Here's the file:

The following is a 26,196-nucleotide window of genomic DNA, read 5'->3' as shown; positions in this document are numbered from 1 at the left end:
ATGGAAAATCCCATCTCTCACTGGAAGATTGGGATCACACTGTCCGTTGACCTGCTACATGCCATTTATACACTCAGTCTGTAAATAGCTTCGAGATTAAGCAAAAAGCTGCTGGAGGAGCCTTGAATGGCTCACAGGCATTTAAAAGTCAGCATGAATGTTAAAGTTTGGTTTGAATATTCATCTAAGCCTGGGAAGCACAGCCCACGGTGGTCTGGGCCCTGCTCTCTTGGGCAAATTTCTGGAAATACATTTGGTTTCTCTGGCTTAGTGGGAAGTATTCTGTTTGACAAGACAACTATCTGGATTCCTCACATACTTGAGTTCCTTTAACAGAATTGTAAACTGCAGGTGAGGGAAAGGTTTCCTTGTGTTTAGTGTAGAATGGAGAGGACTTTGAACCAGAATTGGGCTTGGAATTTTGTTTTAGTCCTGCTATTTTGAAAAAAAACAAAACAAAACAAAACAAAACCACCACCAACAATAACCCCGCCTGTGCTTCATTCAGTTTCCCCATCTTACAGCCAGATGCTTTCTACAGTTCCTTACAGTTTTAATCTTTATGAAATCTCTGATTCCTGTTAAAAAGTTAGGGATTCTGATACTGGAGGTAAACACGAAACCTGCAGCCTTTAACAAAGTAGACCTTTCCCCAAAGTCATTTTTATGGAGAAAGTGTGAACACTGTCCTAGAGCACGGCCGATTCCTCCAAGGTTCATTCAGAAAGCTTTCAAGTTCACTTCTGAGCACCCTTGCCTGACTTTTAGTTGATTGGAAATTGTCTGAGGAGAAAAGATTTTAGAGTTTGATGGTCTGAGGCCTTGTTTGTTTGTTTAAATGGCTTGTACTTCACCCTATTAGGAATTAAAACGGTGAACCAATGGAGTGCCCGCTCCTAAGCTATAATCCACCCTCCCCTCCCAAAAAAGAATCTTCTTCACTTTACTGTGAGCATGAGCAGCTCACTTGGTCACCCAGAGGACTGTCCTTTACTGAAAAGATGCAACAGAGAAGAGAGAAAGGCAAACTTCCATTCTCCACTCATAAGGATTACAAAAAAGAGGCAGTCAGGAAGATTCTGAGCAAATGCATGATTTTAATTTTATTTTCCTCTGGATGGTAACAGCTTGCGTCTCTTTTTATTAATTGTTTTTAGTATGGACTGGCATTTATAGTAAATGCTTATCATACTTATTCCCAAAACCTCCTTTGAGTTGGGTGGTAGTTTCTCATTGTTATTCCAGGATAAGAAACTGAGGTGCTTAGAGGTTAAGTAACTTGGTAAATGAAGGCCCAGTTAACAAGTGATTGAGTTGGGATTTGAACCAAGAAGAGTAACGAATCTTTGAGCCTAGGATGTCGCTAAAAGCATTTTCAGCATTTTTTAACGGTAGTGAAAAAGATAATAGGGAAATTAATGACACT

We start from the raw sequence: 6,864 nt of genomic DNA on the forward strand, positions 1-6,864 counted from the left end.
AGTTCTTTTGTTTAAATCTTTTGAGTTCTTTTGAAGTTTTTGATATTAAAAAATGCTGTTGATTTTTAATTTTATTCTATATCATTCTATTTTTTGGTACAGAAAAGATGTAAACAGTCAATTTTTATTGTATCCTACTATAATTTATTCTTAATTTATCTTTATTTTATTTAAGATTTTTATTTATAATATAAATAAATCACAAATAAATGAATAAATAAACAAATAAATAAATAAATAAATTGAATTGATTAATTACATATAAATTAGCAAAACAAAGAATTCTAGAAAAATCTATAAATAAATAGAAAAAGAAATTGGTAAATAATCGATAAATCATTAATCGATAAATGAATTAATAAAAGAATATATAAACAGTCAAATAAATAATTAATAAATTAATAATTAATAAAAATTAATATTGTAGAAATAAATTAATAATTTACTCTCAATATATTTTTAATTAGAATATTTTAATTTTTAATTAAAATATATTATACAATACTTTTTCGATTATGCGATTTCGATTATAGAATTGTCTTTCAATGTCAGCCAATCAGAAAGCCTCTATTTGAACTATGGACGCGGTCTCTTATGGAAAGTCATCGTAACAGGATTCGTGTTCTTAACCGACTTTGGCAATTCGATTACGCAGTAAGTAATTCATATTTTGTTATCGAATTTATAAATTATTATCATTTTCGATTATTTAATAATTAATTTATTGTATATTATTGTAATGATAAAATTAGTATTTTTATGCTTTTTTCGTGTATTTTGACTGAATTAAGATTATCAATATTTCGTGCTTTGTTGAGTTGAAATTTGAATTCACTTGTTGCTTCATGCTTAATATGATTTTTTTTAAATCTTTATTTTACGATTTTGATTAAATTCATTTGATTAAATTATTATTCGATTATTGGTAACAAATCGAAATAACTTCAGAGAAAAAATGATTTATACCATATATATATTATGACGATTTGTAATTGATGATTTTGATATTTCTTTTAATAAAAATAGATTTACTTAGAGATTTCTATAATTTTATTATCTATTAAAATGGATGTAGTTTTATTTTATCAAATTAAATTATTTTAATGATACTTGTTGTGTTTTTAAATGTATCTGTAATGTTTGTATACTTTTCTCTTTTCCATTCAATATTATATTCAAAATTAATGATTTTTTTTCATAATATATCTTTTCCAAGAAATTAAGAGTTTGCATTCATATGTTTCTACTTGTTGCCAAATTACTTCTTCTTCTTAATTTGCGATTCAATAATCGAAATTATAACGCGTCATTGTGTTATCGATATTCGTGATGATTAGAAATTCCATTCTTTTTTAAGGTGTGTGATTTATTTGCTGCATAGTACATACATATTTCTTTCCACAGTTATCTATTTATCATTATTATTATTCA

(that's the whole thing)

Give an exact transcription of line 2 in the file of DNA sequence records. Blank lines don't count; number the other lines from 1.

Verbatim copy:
ATGGAAAATCCCATCTCTCACTGGAAGATTGGGATCACACTGTCCGTTGACCTGCTACATGCCATTTATACACTCAGTCTGTAAATAGCTTCGAGATTAAGCAAAAAGCTGCTGGAGGAGCCTTGAATGGCTCACAGGCATTTAAAAGTCAGCATGAATGTTAAAGTTTGGTTTGAATATTCATCTAAGCCTGGGAAGCACAGCCCACGGTGGTCTGGGCCCTGCTCTCTTGGGCAAATTTCTGGAAATACATTTGGTTTCTCTGGCTTAGTGGGAAGTATTCTGTTTGACAAGACAACTATCTGGATTCCTCACATACTTGAGTTCCTTTAACAGAATTGTAAACTGCAGGTGAGGGAAAGGTTTCCTTGTGTTTAGTGTAGAATGGAGAGGACTTTGAACCAGAATTGGGCTTGGAATTTTGTTTTAGTCCTGCTATTTTGAAAAAAAACAAAACAAAACAAAACAAAACCACCACCAACAATAACCCCGCCTGTGCTTCATTCAGTTTCCCCATCTTACAGCCAGATGCTTTCTACAGTTCCTTACAGTTTTAATCTTTATGAAATCTCTGATTCCTGTTAAAAAGTTAGGGATTCTGATACTGGAGGTAAACACGAAACCTGCAGCCTTTAACAAAGTAGACCTTTCCCCAAAGTCATTTTTATGGAGAAAGTGTGAACACTGTCCTAGAGCACGGCCGATTCCTCCAAGGTTCATTCAGAAAGCTTTCAAGTTCACTTCTGAGCACCCTTGCCTGACTTTTAGTTGATTGGAAATTGTCTGAGGAGAAAAGATTTTAGAGTTTGATGGTCTGAGGCCTTGTTTGTTTGTTTAAATGGCTTGTACTTCACCCTATTAGGAATTAAAACGGTGAACCAATGGAGTGCCCGCTCCTAAGCTATAATCCACCCTCCCCTCCCAAAAAAGAATCTTCTTCACTTTACTGTGAGCATGAGCAGCTCACTTGGTCACCCAGAGGACTGTCCTTTACTGAAAAGATGCAACAGAGAAGAGAGAAAGGCAAACTTCCATTCTCCACTCATAAGGATTACAAAAAAGAGGCAGTCAGGAAGATTCTGAGCAAATGCATGATTTTAATTTTATTTTCCTCTGGATGGTAACAGCTTGCGTCTCTTTTTATTAATTGTTTTTAGTATGGACTGGCATTTATAGTAAATGCTTATCATACTTATTCCCAAAACCTCCTTTGAGTTGGGTGGTAGTTTCTCATTGTTATTCCAGGATAAGAAACTGAGGTGCTTAGAGGTTAAGTAACTTGGTAAATGAAGGCCCAGTTAACAAGTGATTGAGTTGGGATTTGAACCAAGAAGAGTAACGAATCTTTGAGCCTAGGATGTCGCTAAAAGCATTTTCAGCATTTTTTAACGGTAGTGAAAAAGATAATAGGGAAATTAATGACACT